Sexual harassment, no matter how innocent you think it is, is serious, and if you’re the perpetrator, it can get expensive.
Because retaliation is so common when it comes to reports of sexual harassment, even with all of the spotlight on victims coming forward and winning their cases, it is still hard for many people to report their accusations of harassment at work.
But sexual harassment in the workplace is not usually about sex – it is about exhibiting power over the victim. And you have to step forward to break that unhealthy power cycle. It’s your right, and it’s your duty. If you don’t report it, the typical trend is that there will be other victims behind you.
Your employer has the legal obligation to protect you and all of the other employees from sexual harassment in the workplace. To do this, though, they have to first know of the harassment.
If you have been sexually harassed at work, you should take the following steps to end the behavior:
1. Document, document, document. Any instance of interactions in which you feel threatened, uncomfortable or harassed should be documented. Write down anyone who was involved, where the interaction occurred, what was said or done and how you felt. Be sure you include the date and time, and anyone who may have witnessed the situation.
2. Write down any hostile environment scenarios, as well. When you are stuck listening to someone make rude, disrespectful, or vulgar comments about your gender, even if they are not directed at you, this creates a hostile environment. Take notes of these comments as mentioned around you or directed towards others and document them.
3. Store your notes and evidence safely. Keep your documents where only you can access them until they are needed. They are evidence, and combined with any other evidence you may have, such as emails or texts, they can help you put an end to the harassment. Print out any phone or email documentation in case something happens to the online evidence.
4. Report the harassment to your employer. Your job should have a company sexual harassment policy. This has to be followed before you can legally sue if your employer fails to stop the harassment. It’s important to document this report in writing to confirm that you did, in fact, report your accusations.
Your employer is legally obligated to stop the harassment, but they do not have to report to you what they did to make it cease. However, if the harasser continues with the unwelcome behavior or retaliates against you in any way, you need to report those actions again. At this point, your employer must stop the harasser or they can be held liable.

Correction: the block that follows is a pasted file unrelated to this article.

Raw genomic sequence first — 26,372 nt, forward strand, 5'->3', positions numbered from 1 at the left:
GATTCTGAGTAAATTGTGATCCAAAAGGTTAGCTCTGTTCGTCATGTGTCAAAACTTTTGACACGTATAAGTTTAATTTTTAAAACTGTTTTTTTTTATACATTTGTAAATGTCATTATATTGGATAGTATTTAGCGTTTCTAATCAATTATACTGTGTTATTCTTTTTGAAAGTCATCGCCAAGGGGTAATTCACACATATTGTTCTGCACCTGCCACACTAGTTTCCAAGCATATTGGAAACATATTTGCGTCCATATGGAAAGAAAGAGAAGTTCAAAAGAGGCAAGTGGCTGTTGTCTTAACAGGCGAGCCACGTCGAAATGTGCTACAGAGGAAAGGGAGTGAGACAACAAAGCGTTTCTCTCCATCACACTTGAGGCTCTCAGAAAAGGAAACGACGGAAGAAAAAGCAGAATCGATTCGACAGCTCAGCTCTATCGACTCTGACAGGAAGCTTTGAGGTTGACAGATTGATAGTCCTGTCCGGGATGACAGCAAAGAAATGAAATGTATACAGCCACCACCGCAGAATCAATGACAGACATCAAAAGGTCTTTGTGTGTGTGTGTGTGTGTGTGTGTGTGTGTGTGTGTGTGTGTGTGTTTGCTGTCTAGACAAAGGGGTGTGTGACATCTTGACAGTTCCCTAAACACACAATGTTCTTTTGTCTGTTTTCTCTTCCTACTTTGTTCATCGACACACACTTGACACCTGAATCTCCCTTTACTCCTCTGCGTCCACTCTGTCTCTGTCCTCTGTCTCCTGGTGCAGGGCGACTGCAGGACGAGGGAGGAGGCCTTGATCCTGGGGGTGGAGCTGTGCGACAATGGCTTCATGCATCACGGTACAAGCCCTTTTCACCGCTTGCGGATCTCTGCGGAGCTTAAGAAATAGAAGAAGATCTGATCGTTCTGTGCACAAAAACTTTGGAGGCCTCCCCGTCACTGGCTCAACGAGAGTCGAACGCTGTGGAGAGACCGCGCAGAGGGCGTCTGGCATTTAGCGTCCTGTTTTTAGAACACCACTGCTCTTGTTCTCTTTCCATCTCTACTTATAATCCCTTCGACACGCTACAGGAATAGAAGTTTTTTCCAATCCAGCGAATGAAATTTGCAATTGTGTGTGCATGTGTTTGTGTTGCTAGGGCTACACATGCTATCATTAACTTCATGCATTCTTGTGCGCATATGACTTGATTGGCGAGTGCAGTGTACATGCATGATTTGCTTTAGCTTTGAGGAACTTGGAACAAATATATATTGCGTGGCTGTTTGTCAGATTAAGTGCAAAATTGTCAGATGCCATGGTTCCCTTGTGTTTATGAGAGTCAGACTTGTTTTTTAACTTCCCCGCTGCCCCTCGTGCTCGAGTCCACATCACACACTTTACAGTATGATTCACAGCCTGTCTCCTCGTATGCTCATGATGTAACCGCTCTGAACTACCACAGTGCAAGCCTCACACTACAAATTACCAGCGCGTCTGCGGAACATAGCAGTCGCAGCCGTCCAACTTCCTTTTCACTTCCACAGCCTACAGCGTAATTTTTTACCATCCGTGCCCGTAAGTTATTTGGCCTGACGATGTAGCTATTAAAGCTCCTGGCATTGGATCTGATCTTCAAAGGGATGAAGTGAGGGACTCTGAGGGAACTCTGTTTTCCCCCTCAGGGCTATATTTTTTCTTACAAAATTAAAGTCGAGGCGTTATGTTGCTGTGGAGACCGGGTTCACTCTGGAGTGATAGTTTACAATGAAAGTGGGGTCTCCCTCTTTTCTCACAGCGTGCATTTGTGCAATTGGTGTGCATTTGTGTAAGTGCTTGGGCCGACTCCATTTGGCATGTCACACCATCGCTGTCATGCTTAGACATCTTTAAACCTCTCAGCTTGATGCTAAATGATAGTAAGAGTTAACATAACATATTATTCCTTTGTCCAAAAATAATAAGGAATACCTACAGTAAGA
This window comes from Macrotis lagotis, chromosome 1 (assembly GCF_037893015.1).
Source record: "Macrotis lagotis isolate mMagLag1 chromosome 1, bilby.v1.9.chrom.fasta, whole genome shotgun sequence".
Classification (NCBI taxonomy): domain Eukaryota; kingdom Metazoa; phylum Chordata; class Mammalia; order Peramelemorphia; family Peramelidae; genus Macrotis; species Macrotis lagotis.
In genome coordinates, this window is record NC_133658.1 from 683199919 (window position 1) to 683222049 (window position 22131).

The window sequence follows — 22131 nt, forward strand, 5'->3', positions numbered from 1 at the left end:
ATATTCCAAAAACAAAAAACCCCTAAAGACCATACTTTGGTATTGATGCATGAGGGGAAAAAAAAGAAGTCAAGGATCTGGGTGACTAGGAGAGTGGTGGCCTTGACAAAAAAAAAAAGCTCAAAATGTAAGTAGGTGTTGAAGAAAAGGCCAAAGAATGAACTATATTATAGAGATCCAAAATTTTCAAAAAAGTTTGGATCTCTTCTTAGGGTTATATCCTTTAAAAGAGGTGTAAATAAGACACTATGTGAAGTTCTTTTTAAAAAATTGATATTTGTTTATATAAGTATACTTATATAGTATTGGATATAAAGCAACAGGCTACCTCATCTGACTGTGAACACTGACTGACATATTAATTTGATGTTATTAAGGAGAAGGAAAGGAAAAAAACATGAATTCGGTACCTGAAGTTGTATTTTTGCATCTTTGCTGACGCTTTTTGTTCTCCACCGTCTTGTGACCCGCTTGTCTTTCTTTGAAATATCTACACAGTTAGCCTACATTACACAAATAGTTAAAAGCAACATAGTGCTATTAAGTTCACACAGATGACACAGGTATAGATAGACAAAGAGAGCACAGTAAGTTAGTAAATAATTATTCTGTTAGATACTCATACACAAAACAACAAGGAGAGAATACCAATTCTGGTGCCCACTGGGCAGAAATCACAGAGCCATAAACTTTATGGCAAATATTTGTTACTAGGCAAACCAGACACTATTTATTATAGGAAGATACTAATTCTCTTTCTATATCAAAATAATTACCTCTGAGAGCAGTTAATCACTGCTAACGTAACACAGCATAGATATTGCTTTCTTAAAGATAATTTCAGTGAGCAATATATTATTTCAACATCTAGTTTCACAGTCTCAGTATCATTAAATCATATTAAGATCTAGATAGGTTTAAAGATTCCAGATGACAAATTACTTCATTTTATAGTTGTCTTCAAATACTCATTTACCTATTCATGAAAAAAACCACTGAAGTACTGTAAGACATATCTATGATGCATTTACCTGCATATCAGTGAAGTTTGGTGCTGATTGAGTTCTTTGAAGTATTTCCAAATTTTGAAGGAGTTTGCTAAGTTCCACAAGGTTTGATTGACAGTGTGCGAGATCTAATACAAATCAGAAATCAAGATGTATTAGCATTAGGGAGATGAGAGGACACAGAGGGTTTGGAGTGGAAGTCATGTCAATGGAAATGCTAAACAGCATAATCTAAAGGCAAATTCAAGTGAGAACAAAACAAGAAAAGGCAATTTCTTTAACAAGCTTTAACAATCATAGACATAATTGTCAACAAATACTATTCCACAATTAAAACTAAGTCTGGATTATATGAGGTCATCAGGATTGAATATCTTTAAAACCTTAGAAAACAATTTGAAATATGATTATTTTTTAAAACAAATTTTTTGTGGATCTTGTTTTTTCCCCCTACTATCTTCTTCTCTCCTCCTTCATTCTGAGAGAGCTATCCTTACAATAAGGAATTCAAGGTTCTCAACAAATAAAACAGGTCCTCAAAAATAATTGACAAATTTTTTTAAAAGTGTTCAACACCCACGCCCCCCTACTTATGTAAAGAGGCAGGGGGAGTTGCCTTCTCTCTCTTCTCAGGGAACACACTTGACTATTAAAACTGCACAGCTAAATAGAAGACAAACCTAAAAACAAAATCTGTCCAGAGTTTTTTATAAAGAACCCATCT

5. Contact the EEOC. If your employer fails to take appropriate action to stop the harassment after you reported it, you can file a complaint with the EEOC. There’s a time limit for when you can file, so you may want to contact an attorney to help you with your complaint and the steps you will have to take to file a charge of discrimination.
6. Contact an employment lawyer. Sexual harassment is a crime, but it is often hard to prove on your own. Finding a lawyer who understands the laws, like Hershey Law in California, can help you to use the laws and regulations to prove your case and reinforce your confidence in your decision to file a lawsuit.
7. Decide what you want to do about your workplace. Once you hire an attorney to file a claim against your employer, you are not mandated to quit, but you may choose to do so. Things in your work environment might naturally get tense, and if the accused person is continuing to threaten or harass you, going to work may be downright difficult for you.
If you feel the need to get out of there completely, you can do so without affecting your case. In fact, it’s completely understandable that you’d want to get out of an uncomfortable situation.
Once considered an embarrassing spectacle best swept under the carpet, sexual harassment is now popular in its unpopularity. No one wants to be accused of being a sexual harasser, and no one wants to be a victim of it, either.
If the laws haven’t stopped someone from harassing you, you don’t have to remain a victim. Stand up and speak up for yourself by contacting Hershey Law to help you make your voice heard and end the harassment.